Wednesday, 17 October 2007

Catch up (1)

Owing to family matters, I have not managed to mention my last 2 musical outings, so here are brief notes about them.

On Friday we went to see Sally Potter's new production of Carmen at the London Coliseum with Alice Coote in the title role. First of all, the good bits. Edward Gardner conducts a fine, lively account of the score with Alice Coote giving a beautifully sung and completely unhackneyed version of the title role. Potter brings a number of different arts to the staging including tango dancing, break dancing and video. She assembles these with breathtaking daring and some of the set pieces are truly wonderful to look at.

BUT....

Neither ENO website nor the programme book gives any detail about what edition of the score they are using. No mention of whether we are going to here Guiraud, standard opera comique, Fritz Oeser or one of the other more recent editions. The only positive note is that the ENO website includes excerpts from the recent Chandos recording, which uses a brand new edition based on Bizet's own publication of the vocal score.

As it turns out, the matter of the edition becomes secondary because Potter omits all dialogue of any form. The version performed is the standard opera comique version (I think) with ALL spoken dialogue omitted. The passages which were written to underscore the dialogue become dance/music-and-movement numbers. This completely undercuts the careful balance that Bizet gave to the opera, carefully grading the movement between dialogue, melodrama and full singing. All this goes for naught.

It also means that the first time we hear Don Jose open his mouth, it is to sing to Micaela. All his previous dialogue is cut so all he can do when Carmen first appears is silently emote, unfortunately this is not Julian Gavin's strong point. Alice Coote's Carmen is similarly hampered, we never hear her laughing, we never hear her taunting Don Jose. Whether because of this, or for other reasons, Coote's Carmen is not particularly gypsy-ish; but in omitting the gypsy element Coote and Potter have omitted the really dark, fatalistic element from Carmen's character. Coote sings Carmen beautifully, but this beautiful singing is really her dominant characteristic. I now need urgently to see Coote singing the role in a proper production with a more complex account the role.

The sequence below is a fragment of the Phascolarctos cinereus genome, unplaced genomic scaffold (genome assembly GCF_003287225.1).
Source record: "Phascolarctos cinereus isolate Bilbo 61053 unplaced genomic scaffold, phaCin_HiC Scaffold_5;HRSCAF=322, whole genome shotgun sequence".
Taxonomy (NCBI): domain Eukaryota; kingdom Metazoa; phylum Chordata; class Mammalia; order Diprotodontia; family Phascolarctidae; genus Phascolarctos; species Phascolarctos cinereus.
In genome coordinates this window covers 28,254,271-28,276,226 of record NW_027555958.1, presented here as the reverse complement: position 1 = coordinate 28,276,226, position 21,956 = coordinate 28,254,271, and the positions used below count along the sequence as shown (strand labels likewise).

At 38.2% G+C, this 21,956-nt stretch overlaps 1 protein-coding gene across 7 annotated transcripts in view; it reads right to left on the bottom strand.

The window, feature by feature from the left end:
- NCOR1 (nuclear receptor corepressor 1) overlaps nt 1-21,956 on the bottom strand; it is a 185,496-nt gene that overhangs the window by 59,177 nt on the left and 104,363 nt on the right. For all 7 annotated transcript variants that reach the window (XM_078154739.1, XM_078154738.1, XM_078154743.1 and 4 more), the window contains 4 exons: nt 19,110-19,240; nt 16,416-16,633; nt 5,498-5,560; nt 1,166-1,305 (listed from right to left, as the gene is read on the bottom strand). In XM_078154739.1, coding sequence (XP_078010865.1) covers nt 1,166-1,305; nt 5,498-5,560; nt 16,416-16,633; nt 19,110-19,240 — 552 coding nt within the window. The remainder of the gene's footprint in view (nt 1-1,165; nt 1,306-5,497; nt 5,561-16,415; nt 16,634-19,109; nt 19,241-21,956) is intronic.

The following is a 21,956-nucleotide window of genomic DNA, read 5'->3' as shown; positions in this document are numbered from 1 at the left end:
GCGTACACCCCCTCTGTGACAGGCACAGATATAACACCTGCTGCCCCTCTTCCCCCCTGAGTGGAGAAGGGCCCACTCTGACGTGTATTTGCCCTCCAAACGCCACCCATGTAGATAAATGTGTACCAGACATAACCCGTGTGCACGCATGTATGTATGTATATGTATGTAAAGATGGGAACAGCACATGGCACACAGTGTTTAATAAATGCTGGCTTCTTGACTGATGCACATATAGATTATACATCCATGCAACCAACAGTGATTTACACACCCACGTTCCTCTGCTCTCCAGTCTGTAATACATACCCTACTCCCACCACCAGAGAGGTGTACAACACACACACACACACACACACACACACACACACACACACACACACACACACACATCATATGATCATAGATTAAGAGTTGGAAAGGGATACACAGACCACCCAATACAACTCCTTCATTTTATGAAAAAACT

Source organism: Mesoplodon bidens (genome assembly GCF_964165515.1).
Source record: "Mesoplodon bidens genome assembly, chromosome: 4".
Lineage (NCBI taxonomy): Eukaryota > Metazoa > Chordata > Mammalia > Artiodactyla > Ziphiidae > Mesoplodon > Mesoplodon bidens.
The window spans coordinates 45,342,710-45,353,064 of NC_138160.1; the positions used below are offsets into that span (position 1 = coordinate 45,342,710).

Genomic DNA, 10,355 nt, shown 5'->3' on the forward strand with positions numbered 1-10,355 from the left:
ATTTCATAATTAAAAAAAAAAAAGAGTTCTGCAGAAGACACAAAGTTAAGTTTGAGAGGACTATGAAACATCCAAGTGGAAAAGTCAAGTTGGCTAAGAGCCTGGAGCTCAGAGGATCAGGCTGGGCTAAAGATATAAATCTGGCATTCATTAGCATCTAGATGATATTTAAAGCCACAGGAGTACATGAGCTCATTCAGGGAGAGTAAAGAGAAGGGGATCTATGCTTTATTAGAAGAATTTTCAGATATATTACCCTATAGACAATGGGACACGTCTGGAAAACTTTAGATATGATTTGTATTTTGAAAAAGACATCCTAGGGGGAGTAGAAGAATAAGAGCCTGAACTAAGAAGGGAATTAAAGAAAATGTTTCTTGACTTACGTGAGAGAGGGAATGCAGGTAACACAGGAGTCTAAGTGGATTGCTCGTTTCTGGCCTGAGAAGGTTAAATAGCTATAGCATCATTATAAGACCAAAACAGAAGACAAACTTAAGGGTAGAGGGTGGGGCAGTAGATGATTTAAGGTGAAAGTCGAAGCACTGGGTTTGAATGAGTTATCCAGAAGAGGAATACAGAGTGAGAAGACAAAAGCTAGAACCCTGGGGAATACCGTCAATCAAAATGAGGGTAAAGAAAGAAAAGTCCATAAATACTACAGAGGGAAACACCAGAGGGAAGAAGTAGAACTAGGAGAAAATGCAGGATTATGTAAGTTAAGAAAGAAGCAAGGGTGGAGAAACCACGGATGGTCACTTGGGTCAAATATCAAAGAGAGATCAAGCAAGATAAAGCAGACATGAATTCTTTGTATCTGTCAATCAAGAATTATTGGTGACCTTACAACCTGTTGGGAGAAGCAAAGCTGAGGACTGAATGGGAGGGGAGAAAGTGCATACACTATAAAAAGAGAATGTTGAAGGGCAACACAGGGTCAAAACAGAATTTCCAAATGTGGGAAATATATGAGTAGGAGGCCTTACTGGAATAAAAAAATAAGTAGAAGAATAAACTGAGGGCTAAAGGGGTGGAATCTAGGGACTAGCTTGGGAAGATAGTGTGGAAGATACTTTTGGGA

A further sin, in my book, is the for large chunk of the score Christopher Cowell's translation bears little resemblance to the original. One of the problems is that in updating the piece to the present, Potter has chosen to make Don Jose a security guard rather than a soldier. This means that the changing of the guard in Act 1 goes for nothing, the children's chorus has become a rather bizarre chorus of first communicants? Perhaps Potter sees the first Act as the pull between good and evil, as the factory girls are now become ladies of the night.

Don Jose's dilemma in Act 3, when the trumpet sounds La retraite, becomes instead a risible sequence with his mobile phone. The result is that, instead of suffering because he wants to obey his regiment, Jose becomes just another guy who puts work above his woman.

The worst change, from my point of view, comes at the opening of Act 4, where the chorus are all modern day sight-seers. The parade of toreadors and picadors etc is replaced by dancers and break-dancers (very exciting indeed) and at one point the chorus sings that they have no idea what is going on (neither do we). This scene is excellently staged, it just doesn't have much to do with Bizet's drama.

Act 2 takes place in a modern bar, with one of Potter's best ideas; a group of flamenco dancers played en travestie by some v. tall men, the result is rather Almodovar and shows what she can do. This act, though suffers quite badly from the general problems with personen regie, there are times when Potter just does not seem to know what to do with people and leaves them stranded. This applies in all the acts.

Despite the piece seeming more like a Readers Digest version of the opera, the lack of dialogue harms the piece's dramatic impetus. So that despite some excellent singing and playing, the result comes over as rather heavy.

This is one of those projects where someone, early on in the process, should have explained to Potter exactly what an opera staging could (and couldn't be). ENO should have then have had the courage of its convictions by either allowing Potter to create a stage work loosely based on Bizet (as others like Peter Brook have done in the past) alternatively they should have ensured that Potter kept a minimum of dialogue and kept the changes to the text within the bounds of propriety.

This was a great missed opportunity and certainly a step back for a company which has always, in the past, prided itself on using correct, proper and up to date editions of scores. We can just about forgive Covent Garden for its fondness for old and out of date editions when they field international casts who might not have time to rehearse acres of French dialogue. But ENO, with fine English speaking casts have no excuse and so should be priding themselves on using proper editions of the pieces they perform.

Though I enjoyed some of the big moments, I cannot think of a reason why I will ever need to see this production again, which is a profound shame and a great waste of talent.

No comments:

Post a comment

Popular Posts this month